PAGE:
In January 2018, Iran regime’s Supreme Leader Ali Khamenei delivered a speech in which he acknowledged that an organized Resistance movement was largely responsible for a then-ongoing anti-government uprising. Since then, he and other leading regime officials have issued a number of other warnings about the social influence of the People’s Mojahedin Organization of Iran (PMOI-MEK) – something they had spent decades demonizing campaign and fake news denying the very existence of.
Khamenei’s initial remarks were made necessary by the sheer scale and demographic diversity of the movement that began in the final days of 2017 and continued through much of the following month. There was simply no plausible explanation for such a movement that didn’t point to advance planning by a highly-organized and widely-supported activist group like the MEK. And in fact, any other explanation would have been even more damaging to the regime’s façade of stability, insofar as it would have suggested that the nationwide uprising was entirely spontaneous, even effortless.
The impact of that suggestion would have only grown worse in the ensuing three years, since the January 2018 uprising was not the last of its kind. Although it was ultimately fractured by the violent repression coming from entities like the Islamic Revolutionary Guard Corps (IRGC), that movement remained alive in local communities that took part in what NCRI President-elect Maryam Rajavi called a “year full of uprisings.”
The constituent protests in that movement lasted through most of Iran’s previous calendar year, which runs from March to March, and this fact helped to underline the truth of Khamenei’s admission about the MEK’s role. Mrs. Rajavi had personally called for the protests to continue in the wake of the initial uprising, and many activists seemed ready to oblige her, with MEK “Resistance units” even going so far as to post images of their president alongside slogans urging the destruction of the entire existing system.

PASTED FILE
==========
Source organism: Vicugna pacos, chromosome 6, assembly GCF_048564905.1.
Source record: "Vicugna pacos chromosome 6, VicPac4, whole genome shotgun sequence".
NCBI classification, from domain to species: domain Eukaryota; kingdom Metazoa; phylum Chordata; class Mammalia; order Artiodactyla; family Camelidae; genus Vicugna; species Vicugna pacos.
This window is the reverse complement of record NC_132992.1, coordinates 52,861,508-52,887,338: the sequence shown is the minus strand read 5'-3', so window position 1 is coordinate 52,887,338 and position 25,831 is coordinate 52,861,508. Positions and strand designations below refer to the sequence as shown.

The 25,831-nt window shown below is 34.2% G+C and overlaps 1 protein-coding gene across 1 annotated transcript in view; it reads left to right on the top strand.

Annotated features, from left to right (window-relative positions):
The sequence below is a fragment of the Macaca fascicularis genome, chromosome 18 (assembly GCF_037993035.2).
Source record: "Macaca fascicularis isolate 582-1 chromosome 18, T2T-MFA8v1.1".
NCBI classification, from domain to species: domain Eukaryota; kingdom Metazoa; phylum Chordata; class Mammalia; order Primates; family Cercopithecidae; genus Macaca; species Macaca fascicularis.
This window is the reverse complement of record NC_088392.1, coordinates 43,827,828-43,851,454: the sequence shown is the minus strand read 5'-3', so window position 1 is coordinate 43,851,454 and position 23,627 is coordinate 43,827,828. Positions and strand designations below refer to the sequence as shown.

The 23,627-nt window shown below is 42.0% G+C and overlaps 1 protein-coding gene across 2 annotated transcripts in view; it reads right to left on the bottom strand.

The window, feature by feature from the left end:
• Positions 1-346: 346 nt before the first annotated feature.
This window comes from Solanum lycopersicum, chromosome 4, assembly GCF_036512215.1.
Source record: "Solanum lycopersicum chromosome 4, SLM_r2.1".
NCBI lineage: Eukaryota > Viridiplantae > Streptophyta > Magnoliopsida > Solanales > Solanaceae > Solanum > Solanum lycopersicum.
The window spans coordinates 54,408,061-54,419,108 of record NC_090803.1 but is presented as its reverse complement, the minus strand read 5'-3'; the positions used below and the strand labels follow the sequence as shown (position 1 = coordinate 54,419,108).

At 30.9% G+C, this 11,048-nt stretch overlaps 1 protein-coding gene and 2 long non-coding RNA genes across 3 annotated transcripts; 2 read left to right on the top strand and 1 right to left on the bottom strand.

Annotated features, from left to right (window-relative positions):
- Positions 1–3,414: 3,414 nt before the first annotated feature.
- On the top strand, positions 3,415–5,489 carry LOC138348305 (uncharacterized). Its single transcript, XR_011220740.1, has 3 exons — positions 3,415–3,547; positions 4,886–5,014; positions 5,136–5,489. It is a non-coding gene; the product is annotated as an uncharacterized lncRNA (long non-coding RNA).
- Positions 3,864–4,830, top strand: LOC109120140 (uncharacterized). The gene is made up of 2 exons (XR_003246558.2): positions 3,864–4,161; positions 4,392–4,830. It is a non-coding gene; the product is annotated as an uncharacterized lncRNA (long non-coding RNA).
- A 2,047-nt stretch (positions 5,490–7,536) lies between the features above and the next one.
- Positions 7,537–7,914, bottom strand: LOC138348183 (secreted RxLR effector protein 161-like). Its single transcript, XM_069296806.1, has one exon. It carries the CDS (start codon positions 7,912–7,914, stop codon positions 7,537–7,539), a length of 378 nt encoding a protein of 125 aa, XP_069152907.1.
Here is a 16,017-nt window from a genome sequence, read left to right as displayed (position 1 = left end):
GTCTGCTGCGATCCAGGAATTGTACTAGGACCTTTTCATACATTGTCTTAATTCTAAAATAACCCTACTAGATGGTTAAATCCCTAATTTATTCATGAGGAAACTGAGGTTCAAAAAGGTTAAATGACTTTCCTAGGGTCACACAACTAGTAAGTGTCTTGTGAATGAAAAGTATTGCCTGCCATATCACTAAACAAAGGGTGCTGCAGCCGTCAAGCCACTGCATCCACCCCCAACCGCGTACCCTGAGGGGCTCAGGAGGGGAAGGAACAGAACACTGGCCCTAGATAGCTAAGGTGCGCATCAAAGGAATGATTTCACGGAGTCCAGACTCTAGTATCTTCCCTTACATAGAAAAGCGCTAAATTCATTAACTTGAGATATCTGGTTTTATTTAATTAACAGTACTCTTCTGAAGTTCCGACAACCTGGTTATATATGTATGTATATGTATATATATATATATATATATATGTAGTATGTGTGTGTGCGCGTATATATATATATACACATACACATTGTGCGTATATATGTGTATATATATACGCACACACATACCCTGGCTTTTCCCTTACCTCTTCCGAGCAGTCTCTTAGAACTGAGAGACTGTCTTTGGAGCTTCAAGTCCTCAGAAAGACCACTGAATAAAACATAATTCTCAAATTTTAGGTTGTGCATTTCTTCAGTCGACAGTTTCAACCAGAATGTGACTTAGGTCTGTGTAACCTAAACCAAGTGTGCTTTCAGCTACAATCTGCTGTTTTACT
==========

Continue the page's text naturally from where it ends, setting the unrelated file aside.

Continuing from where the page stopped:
This message was evident in the 2018 uprising and its offshoots, all of which were defined by slogans including explicit calls for the supreme leader’s ouster as well as rejection of the principle of “veleyat-e faqih,” or absolute clerical rule, upon which his position is based. The same slogans re-emerged on an even larger scale in November 2019, as public outcry over a sudden spike in government-set gasoline prices led to simultaneous protests in roughly 200 cities and towns.
The rekindled uprising was such an existential threat to the mullahs’ regime that it promptly sparked some of the worst political repression Iran has seen in decades. In a matter of only days, mass shootings by security forces and the Revolutionary Guards resulted in approximately 1,500 deaths. The figure was initially reported by the MEK, whose Resistance units were naturally at the forefront of the demonstrations and clashes with authorities. But it was later confirmed by Reuters, in a report that cited multiple anonymous sources from Iran’s Interior Ministry.
The November 2019 death toll is a clear symbol of the danger that the Iranian regime poses to its own people, especially when viewed in context with other crimes against humanity for which that regime has yet to face serious consequences. In July 1988, the Iranian judiciary assembled “death commissions” in prisons throughout the country, for the purpose of interrogating political detainees and determining which of them remained loyal to the MEK or otherwise continued to harbor resentments toward the theocratic dictatorship. After several months, those death commissions sent approximately 30,000 individuals to the gallows, after which many were buried in secret mass graves.